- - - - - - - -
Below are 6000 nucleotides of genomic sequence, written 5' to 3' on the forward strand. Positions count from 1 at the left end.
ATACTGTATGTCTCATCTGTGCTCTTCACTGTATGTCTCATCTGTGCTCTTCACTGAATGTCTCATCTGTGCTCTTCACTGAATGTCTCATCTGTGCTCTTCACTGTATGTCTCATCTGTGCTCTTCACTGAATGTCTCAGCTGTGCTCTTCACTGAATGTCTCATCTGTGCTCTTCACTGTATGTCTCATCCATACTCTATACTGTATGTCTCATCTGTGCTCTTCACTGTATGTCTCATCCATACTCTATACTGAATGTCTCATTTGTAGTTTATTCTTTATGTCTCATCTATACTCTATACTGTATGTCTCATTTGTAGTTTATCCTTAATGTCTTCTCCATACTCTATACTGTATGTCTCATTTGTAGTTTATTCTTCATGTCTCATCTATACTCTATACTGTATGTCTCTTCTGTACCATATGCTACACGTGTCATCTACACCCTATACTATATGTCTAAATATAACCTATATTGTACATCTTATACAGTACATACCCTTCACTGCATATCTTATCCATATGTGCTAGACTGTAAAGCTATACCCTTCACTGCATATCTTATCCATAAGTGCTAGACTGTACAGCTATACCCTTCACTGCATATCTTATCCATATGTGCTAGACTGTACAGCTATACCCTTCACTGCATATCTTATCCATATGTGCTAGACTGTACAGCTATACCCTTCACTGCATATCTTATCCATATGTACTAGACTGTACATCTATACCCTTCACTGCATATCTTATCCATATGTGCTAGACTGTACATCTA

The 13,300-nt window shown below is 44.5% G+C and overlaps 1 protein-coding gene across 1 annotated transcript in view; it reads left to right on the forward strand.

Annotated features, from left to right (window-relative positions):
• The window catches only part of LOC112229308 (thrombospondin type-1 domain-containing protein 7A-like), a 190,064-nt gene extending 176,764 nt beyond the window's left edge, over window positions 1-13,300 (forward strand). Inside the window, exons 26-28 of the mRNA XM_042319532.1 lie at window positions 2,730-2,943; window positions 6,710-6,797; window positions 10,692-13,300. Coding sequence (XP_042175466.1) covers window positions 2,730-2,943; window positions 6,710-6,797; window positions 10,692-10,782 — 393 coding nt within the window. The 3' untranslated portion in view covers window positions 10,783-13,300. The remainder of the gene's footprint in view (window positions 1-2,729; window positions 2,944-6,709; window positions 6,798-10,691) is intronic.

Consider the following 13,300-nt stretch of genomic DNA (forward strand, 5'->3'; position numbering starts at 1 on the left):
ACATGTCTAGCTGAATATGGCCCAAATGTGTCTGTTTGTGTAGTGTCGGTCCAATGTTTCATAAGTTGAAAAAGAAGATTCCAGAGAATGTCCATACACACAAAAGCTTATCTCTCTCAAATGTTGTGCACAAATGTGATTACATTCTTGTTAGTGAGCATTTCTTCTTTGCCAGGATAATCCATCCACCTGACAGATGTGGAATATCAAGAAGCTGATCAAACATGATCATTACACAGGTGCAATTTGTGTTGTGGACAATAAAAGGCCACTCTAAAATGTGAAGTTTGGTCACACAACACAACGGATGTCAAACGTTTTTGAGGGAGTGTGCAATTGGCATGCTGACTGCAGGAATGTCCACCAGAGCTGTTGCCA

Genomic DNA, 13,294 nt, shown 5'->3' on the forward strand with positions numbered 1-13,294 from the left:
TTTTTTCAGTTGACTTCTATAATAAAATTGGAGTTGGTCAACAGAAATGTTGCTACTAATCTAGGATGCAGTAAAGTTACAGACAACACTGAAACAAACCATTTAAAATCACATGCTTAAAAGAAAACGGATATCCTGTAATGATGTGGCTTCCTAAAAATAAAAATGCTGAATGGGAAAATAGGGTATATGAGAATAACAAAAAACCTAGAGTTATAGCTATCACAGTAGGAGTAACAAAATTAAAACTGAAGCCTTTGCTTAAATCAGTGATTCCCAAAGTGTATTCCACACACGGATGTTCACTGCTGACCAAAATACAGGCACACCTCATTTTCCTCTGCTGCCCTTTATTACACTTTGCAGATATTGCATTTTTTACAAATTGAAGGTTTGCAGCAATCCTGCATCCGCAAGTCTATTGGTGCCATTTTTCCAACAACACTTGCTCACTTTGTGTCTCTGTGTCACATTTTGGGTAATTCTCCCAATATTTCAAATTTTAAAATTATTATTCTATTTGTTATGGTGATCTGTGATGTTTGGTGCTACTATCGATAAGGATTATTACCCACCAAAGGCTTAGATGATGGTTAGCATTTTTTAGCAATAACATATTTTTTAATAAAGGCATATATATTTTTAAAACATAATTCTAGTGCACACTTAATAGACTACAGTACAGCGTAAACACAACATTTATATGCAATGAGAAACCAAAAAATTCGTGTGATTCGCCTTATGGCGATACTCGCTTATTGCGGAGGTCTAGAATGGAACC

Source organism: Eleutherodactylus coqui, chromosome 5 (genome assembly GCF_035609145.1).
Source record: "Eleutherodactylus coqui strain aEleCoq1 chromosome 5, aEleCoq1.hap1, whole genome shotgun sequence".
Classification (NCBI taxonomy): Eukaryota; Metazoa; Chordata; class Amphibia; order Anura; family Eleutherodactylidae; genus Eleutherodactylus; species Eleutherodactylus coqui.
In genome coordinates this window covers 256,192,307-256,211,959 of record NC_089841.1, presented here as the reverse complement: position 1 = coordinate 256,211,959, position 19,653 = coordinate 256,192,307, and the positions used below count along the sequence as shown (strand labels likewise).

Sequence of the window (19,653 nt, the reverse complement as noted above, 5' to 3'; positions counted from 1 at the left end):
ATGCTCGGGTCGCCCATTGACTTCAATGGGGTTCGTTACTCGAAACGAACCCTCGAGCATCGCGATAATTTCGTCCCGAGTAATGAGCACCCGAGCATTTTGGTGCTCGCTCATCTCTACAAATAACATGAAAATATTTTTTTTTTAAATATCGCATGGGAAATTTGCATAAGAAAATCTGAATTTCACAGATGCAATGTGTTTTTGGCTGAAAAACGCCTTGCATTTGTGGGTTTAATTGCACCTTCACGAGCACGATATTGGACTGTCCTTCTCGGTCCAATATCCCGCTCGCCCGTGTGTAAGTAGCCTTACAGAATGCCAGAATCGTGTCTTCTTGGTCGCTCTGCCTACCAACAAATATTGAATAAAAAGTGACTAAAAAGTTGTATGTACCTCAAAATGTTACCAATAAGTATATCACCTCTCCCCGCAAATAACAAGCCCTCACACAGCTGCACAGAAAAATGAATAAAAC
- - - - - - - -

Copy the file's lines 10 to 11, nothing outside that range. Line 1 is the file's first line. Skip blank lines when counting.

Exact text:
Source organism: Eleutherodactylus coqui, chromosome 5 (genome assembly GCF_035609145.1).
Source record: "Eleutherodactylus coqui strain aEleCoq1 chromosome 5, aEleCoq1.hap1, whole genome shotgun sequence".